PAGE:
How to Get the Size of a Directory in Linux

In the realm of Linux systems, knowing how to determine the Linux directory size holds significant importance for effective storage management. This article serves as a comprehensive guide, leading you through the steps to effortlessly measure the size of a directory in Linux. Explore these methods to optimize your resource utilization and ensure efficient storage practices.

What is Linux Directory?

In Linux, a directory is a file that serves as a container for other files and subdirectories. It acts as a way to organize and structure the file system, allowing users to store and manage files hierarchically. Directories provide a structured way to group related files together, making locating and managing them easier. They are an essential part of the file system’s organization and are crucial in maintaining order and accessibility to files on a Linux system. In the upcoming section, let’s delve into the process of determining the size of a Linux directory.

Determining Directory Size in Linux

Knowing how to determine the size of a directory in Linux is a valuable skill for effective storage management and resource optimization. Whether you’re assessing specific folder space or preventing storage issues, understanding this process is essential. In this guide, we’ll walk you through various methods and commands to accurately calculate directory sizes in a Linux environment.

#1 Using the du Command

Using the ‘du’ command, you can easily determine the size of a directory by displaying the disk space used by files and directories. The output can be customized to be presented in human-readable formats like kilobytes, megabytes or gigabytes.

  • Specific folder. To get the size of a specific directory, open your terminal and type the following command.
du -sh /path/to/directory

In this command, replace /path/to/directory with the actual path of the directory you want to assess. The -s flag stands for “summary” and will only display the total size of the specified directory. The -h flag makes the output human-readable, showing sizes in a more understandable format. 

Example. Here, we utilized the path “/home/ubuntu/” (where “ubuntu” is the name of our username directory) and used the “du” command to retrieve an output of 32K for this directory, indicating a size of 32 kilobytes.

Using the 'du' command on the ‘home/ubuntu’ directory resulted in an output of 32 kilobytes.
  • All folders. To get the size of all files and directories within the current directory. Use this command.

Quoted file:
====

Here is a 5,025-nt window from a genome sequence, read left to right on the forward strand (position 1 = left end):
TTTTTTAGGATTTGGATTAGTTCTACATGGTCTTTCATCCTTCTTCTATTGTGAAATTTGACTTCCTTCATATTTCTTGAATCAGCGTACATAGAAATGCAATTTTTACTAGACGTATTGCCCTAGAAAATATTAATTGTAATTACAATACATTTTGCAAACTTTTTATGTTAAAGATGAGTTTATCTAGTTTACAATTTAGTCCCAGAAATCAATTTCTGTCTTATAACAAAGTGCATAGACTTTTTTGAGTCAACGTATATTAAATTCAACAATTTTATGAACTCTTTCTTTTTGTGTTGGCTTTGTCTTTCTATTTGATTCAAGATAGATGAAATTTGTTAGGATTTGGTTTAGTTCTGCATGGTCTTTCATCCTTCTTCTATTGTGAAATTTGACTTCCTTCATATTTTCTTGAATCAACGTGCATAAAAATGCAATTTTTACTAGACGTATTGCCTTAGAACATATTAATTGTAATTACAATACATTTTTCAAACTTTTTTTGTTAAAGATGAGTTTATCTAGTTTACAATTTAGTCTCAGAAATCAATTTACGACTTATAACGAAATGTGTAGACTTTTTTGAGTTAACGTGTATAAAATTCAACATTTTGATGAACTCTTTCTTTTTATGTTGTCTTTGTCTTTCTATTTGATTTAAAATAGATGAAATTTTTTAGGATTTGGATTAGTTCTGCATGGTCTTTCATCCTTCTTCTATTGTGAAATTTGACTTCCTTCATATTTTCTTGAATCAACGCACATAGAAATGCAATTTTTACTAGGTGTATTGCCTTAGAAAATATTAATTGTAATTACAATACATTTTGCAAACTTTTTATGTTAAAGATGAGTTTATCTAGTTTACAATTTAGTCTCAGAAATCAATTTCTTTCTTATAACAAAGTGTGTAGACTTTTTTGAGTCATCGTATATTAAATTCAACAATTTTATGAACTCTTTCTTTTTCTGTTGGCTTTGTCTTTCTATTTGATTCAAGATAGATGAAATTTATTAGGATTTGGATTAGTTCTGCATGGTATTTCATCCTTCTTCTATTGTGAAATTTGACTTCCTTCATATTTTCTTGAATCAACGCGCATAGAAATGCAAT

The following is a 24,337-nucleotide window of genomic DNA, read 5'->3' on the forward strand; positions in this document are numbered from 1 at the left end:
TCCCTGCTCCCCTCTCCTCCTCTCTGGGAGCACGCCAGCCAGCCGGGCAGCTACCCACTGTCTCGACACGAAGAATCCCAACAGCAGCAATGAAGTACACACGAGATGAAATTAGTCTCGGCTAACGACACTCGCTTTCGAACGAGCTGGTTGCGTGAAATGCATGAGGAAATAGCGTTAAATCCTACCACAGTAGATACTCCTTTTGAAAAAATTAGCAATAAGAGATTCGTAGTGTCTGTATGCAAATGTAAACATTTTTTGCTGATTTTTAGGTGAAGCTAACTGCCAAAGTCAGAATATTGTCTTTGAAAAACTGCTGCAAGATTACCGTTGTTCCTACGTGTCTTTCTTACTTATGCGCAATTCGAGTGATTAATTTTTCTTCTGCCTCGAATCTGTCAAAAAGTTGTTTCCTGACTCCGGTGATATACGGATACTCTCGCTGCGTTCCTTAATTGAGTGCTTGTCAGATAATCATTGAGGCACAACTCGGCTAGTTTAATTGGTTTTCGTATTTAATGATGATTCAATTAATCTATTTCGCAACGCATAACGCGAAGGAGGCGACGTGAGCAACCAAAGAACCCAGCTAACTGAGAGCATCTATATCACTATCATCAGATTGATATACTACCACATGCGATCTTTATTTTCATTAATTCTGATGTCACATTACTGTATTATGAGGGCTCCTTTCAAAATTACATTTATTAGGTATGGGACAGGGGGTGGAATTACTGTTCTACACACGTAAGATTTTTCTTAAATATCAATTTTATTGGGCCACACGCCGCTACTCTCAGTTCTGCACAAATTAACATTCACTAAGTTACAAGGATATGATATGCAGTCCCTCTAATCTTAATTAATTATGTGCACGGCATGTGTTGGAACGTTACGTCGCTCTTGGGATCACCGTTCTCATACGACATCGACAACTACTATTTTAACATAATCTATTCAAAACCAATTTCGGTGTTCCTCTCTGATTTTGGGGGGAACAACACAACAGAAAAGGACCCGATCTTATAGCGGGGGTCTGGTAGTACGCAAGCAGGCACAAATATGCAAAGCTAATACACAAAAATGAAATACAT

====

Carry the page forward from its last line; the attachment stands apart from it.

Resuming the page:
sudo du -h /path/to/directory

Example. In this instance, we once again utilized the path “/home/ubuntu” (with “ubuntu” representing our username directory). Using the command “du -h,” we obtained an output listing all files and directories within that particular path.

#2 Using the ncdu Tool

If you’re looking for a more interactive and feature-rich approach to explore directory sizes, consider using the ‘ncdu’ (NCurses Disk Usage) tool. ‘ncdu’ provides a visual representation of disk usage and allows you to navigate through directories, viewing size details and identifying large files with ease. For Debian/Ubuntu, use this command:

sudo apt-get install ncdu 

Once installed, run ‘ncdu’ followed by the path to the directory you want to analyze.

ncdu /path/to/directory

This will launch the ‘ncdu’ interface, showing a breakdown of sizes for files and subdirectories. Use the arrow keys to navigate and explore various folders, and press ‘q’ to exit the tool.

Example. Here’s a sample output of using the ncdu command to analyze the home directory. To do this, simply enter the ncdu command and press Enter. The displayed output will resemble the following:

ncdu output for home directory, showing total disk usage of 15.9 GB, Apparent size: 14.4 GiB and Items: 225

That’s it! You can now determine the size of a directory in Linux. Measuring directory sizes is a crucial skill for efficient storage management. Whether you choose the straightforward ‘du’ command or utilize the visual advantages of the ‘ncdu’ tool, this expertise enhances your ability to uphold an organized and efficient Linux environment.

Conclusion

Looking to deploy Linux in the cloud? With Gcore Cloud, you can choose from Basic VM, Virtual Instances, or VPS/VDS suitable for Linux:

Choose an instance

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